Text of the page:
COMMENTARY ON NISARGADATTA

I was reading from Nisargadatta’s book, ‘I am That’, this morning, and stumbled upon these interesting and profound few lines:

Nisargadatta: ‘You are on the level of mind. When the ‘I am myself’ goes, the ‘I am all’ comes. When the ‘I am all’ goes, ‘I am’ comes. When even ‘I am’ goes, reality alone is…’

Möller: My sense of what Nisargadatta tries to communicate here is that the levels of ‘mind’ are very subtly embedded in our being and that these could very easily be mistaken for reality.

The first level of confusion Nisargadatta points to is that at first I am totally identified with mind. The centre of everything is me and myself and this me presents itself as the observer, the doer, the thinker, the consciousness behind all experiences which it regards as not-self. This is the fundamental dualistic condition of the ‘I’ in the I-conscious state. Here mind takes on the dualistic vision of me and myself, the separate self-sense.

When this world of self and other (I am myself) begins to fall apart through introspection and perhaps some kinds of insight, it becomes apparent that this dualistic proposition is no longer sustainable. Not yet being fully embraced in the living experience of the non-dual fact of life, the Mind then projects a vision of what it believes wholeness is and comes to the conclusion that ‘I am all’. Here the delusion of separation is not so apparent because while we are absorbed in the mind, any projection of mind as wholeness appears to us as wholeness itself.

For instance, I have often been critical of what I have called the Advaitist Dream. Here, being unknowingly caught in the world of thought (mind), when thought projects the notion of the non-separation of everything as Consciousness, the individual truly believes that they stand in the fullness of the Unitive, direct experience of Consciousness. ( I am not suggesting there is such a ‘thing’ as Consciousness. I am merely repeating their supposition that there is). In this, the projection of thought about Wholeness gets mistaken for reality, and the individual lives a misunderstanding mistaken for Truth. This gives many the false notion that they are truly enlightened, while in truth they are only entranced by the mere thought about enlightenment (non-duality), which clearly is not the living, experiential reality of it. Here the delusion is very difficult to break free from, because, through such identification, the individual is deeply convinced that the state they describe is the genuine article.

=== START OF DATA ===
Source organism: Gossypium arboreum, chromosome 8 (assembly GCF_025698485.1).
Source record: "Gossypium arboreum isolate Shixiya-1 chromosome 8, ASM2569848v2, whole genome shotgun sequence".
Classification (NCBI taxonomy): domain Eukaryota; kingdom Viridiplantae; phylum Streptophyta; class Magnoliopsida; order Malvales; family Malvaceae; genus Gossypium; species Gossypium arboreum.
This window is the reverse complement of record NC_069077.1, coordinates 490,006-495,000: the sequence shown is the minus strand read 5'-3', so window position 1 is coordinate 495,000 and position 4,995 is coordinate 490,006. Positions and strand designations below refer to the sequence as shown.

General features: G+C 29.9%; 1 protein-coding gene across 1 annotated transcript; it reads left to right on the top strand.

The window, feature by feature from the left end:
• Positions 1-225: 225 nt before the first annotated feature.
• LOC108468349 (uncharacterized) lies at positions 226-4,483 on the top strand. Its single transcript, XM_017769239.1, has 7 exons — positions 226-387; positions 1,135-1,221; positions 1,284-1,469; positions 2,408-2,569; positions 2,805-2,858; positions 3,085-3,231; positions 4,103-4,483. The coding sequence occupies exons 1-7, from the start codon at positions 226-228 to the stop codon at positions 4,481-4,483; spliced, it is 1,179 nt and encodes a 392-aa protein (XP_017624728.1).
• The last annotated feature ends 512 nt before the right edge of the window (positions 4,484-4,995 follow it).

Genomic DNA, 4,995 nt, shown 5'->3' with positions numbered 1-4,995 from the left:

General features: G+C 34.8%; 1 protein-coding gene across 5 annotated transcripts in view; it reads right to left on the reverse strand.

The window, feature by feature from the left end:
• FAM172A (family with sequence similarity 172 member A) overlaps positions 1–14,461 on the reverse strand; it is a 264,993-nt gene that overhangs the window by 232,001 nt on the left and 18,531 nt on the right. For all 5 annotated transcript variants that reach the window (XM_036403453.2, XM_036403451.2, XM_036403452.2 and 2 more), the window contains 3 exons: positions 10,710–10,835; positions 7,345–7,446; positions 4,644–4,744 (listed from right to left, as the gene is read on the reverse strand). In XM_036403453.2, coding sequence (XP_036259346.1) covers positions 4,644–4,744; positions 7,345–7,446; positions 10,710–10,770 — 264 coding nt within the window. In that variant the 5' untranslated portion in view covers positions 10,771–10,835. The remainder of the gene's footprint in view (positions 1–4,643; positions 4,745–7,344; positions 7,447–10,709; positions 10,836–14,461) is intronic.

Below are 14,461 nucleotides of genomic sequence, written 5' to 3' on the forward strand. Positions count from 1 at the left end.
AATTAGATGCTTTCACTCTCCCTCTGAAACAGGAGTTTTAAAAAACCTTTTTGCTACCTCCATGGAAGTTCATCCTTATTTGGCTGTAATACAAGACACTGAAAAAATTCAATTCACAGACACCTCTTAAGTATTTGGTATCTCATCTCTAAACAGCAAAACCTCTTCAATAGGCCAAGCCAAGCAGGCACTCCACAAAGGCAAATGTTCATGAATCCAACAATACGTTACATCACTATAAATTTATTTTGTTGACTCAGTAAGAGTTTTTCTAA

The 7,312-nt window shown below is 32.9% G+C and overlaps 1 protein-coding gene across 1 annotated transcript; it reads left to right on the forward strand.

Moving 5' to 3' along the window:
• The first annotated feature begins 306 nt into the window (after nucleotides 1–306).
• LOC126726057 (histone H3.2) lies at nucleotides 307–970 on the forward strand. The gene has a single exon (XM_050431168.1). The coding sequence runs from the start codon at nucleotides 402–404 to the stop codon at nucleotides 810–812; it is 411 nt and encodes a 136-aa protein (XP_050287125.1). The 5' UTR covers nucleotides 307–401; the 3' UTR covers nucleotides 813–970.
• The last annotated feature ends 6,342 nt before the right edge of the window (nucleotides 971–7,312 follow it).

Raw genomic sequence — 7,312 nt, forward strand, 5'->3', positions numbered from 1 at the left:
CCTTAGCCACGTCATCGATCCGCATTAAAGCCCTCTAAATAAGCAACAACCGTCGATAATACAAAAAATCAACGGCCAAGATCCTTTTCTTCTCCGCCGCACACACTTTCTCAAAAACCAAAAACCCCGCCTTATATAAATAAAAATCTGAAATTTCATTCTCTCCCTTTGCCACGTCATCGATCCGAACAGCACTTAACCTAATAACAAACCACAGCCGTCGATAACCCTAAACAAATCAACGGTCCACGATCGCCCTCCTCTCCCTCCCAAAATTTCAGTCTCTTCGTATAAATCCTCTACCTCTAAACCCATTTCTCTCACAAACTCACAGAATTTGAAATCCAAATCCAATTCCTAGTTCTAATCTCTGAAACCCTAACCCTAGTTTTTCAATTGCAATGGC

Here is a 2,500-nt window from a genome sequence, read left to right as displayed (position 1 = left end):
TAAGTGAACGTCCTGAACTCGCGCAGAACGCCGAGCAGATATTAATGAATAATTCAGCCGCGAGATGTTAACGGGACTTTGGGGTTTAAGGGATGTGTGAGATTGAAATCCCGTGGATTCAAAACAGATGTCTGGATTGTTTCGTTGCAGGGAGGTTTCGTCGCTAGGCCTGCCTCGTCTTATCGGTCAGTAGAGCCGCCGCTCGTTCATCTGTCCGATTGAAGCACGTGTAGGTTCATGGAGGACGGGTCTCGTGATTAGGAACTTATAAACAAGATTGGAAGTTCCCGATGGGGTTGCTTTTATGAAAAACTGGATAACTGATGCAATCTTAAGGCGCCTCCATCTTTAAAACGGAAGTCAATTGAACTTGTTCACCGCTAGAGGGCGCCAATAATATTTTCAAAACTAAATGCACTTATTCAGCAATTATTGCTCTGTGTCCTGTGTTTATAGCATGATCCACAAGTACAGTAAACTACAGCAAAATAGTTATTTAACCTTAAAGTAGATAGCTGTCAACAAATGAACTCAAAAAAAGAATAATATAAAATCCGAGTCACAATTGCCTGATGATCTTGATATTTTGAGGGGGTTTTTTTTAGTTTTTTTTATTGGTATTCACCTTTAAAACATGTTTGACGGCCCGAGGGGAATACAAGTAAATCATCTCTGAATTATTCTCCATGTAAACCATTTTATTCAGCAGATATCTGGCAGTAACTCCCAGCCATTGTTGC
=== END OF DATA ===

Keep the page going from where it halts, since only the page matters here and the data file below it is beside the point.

Now, someone comes along and tap such a person on the shoulder and say to them: ‘Listen, my friend, perhaps you are fooling yourself about your own enlightened state. If you were to stop for one moment projecting the notion of your inherent wholeness, would you still be enlightened, whole, non-dual? So, what came first, your enlightenment, or the thought-projection of enlightenment? Does your ‘enlightenment’ exist as a living truth when thought is not around to confirm its own projection about ‘your’ (note the dualism) non-dual state?’

This sets the guy thinking again, and let’s say they abandon their identification with the thought if non-dualism.

Now they ask themselves, but to whom did this thought occur? After all, this thought did occur to some inner principle, otherwise how could it have been noticed? Here the fellow moves into the third state of delusion Nisargadatta points to: ‘I am’. Now the person becomes convinced that there is nothing more fundamental to their life than this mere sense of ‘I am’. And when they read books about these matters, they get confirmation from many Neo-Advaitist writings that this ‘I am’, is the genuine article. It is the Witness, the eternal One behind all appearances.